Q: China is not the only country that practices bear bile farming. This ‘tradition’ also exists and is very much on-going in Vietnam, Laos and Korea. Can you tell us what the biggest operational differences are in stopping bear bile harvesting in Vietnam in comparison with China?
Very simply, bear farming is illegal in Vietnam though people are allowed to keep bears as pets. While they claim bears are not milked, it is widely known that bear farming is a thriving industry in Vietnam.
In Vietnam, the bears are anaesthetised with the illegal drug, ketamine, removed from their small cages, restrained with ropes and jabbed in the abdomen with unsterile four-inch needles until the gall bladder is found. The bile is extracted with a catheter and medicinal pump. The process is excruciating for the bears.
We have rescued 108 bears in Vietnam and have room for many more, but the farms known to be illegal are not being closed down – again we work hard to prove that these farmers are extracting bile against regulations and stand ready to receive such bears at a moments notice. Like China, we have public education programmes, work intensively with the media and the Traditional Medicine community and continue expanding our sanctuary in Tam Dao National Park – near Hanoi – as a both a rescue and educational centre – with the prime focus of closing the industry down.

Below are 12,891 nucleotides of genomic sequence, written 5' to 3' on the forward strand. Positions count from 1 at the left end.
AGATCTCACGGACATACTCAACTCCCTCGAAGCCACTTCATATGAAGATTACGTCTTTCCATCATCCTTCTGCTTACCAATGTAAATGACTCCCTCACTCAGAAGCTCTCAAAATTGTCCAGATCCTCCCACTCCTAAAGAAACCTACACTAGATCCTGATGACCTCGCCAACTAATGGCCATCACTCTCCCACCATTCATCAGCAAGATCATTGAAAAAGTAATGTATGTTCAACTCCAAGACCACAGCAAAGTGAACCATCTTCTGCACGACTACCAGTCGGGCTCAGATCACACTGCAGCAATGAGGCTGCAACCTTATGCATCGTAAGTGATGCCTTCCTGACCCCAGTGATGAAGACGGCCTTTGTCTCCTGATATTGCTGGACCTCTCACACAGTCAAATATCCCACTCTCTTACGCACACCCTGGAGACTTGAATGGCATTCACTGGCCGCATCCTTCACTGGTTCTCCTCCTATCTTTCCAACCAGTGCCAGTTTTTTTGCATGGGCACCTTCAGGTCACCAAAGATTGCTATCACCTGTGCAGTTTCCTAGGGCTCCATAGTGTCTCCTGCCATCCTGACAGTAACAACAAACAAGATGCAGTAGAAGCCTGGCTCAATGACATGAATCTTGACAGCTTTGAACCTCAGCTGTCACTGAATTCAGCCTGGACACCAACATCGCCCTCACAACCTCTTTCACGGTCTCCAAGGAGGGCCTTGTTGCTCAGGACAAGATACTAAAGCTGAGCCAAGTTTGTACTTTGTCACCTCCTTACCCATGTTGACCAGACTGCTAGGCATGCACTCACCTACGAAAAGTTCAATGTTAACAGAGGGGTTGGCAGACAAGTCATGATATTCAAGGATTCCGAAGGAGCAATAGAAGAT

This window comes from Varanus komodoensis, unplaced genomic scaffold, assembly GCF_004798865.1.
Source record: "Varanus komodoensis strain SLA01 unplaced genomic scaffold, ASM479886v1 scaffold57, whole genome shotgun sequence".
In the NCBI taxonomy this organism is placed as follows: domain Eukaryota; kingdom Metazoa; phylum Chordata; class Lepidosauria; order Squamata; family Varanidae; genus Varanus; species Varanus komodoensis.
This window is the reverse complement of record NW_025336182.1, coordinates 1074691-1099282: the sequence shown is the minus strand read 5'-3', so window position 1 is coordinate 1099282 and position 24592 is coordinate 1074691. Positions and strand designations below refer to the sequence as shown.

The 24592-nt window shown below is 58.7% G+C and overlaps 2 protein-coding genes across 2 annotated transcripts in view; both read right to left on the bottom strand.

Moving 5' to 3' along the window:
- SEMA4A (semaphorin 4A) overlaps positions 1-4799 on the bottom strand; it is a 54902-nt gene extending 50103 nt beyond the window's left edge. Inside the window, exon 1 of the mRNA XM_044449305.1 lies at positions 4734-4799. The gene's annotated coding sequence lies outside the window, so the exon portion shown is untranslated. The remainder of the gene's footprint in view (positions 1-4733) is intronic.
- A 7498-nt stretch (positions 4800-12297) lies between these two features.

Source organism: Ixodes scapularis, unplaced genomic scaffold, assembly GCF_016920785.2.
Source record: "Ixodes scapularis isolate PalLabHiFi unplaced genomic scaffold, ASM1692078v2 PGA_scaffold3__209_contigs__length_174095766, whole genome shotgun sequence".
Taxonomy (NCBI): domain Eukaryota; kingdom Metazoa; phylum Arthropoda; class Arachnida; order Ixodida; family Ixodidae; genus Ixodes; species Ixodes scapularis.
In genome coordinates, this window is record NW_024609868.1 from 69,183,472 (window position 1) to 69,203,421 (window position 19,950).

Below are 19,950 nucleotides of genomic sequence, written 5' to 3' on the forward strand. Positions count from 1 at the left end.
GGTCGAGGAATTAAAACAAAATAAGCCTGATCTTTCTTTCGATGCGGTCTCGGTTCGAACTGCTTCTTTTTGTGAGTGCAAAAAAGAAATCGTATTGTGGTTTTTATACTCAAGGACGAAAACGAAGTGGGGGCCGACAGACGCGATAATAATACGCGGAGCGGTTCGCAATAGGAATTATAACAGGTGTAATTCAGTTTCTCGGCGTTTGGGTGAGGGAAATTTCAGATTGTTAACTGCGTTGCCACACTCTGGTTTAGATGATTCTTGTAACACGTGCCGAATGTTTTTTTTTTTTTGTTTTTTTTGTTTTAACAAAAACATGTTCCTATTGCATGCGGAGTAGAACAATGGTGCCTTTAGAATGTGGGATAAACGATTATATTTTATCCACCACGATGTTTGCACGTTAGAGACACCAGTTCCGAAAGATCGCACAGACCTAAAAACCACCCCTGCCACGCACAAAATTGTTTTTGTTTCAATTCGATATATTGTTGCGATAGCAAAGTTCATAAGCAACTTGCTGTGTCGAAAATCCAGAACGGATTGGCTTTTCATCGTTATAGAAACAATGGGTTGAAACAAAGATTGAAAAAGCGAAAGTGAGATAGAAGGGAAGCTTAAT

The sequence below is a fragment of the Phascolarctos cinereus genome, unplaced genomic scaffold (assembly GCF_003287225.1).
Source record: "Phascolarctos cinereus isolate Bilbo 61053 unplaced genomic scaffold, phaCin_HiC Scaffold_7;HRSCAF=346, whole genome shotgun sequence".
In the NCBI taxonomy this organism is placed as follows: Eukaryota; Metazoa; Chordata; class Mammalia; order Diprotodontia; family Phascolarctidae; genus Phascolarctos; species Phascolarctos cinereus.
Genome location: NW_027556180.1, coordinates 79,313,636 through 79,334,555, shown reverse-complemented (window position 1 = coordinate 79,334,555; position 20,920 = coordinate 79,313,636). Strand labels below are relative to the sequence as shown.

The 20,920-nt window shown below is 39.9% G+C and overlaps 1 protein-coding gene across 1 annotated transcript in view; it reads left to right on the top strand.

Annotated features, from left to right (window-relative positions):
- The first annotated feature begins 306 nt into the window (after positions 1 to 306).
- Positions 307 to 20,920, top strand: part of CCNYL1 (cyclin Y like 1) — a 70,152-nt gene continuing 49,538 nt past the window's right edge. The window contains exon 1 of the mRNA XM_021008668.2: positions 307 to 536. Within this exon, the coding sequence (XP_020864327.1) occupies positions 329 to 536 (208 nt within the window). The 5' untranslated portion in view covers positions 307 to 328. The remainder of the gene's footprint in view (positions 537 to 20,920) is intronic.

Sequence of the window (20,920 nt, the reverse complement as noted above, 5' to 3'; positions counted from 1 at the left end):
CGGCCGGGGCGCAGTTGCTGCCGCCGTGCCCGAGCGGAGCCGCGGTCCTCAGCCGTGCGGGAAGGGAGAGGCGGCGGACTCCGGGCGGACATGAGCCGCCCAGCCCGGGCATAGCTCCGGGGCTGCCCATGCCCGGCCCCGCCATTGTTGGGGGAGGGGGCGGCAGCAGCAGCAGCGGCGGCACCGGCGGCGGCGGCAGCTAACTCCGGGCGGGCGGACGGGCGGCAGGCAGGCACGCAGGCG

Q: It is said that the medicinal properties of bear bile can be easily replaced with herbs and modern medicine, why is there a delay in transitioning from one to the other?
Working with doctors in China who promote both the herbal and synthetic alternatives to bear bile, we too are confused and astonished as to why these substitutes do not immediately see the bear farming industry close. As the doctors themselves say: “The bears themselves have cancer, so how can they possibly cure it? The synthetic substitute is ready and available, but has still not been authorised. Why?”
Q: What are the major obstacles you are facing now?
Convincing those in high power of the reality of this industry and encouraging them to close it down once and for all. Again we are astonished that this final decision has not been made when overwhelming evidence points to the disease and mortality in farmed bears – and the consequences to those who consume the diseased and contaminated bile.
The main cause of bear deaths at the China sanctuary is liver tumours. Over 30 per cent of the bears we rescue from farms in China are suffering from liver tumours, which in some cases weigh over 7 kilograms in weight. We believe that this is too high a mortality to be coincidence and continue working with Pathologists in China and Vietnam in relation to a potential link between the contaminated bile, the methods of bile extraction and the liver cancers killing the bears. The bile removed from farmed bears is thick and infected, containing bacteria and cancer cells, blood, pus, urine and faeces and is described by our vets as ‘black sludge’, and “thick, bloody and infected”.
Doctors in Vietnam advise that some of the symptoms of bear bile poisoning are severe liver and kidney damage, jaundice, loss of appetite, fatigue, red eyes, aches and pains in the body, blood in the urine and severe dehydration and perspiration. Four people are known to have died from bear bile poisoning. Doctors in Vietnam also say that bear bile has resulted in impotence in people who took bear bile as an aphrodisiac.
Q: How does an Animals Asia rescue mission work? Can you give us a step by step overview?
We have rescued 277 bears in China.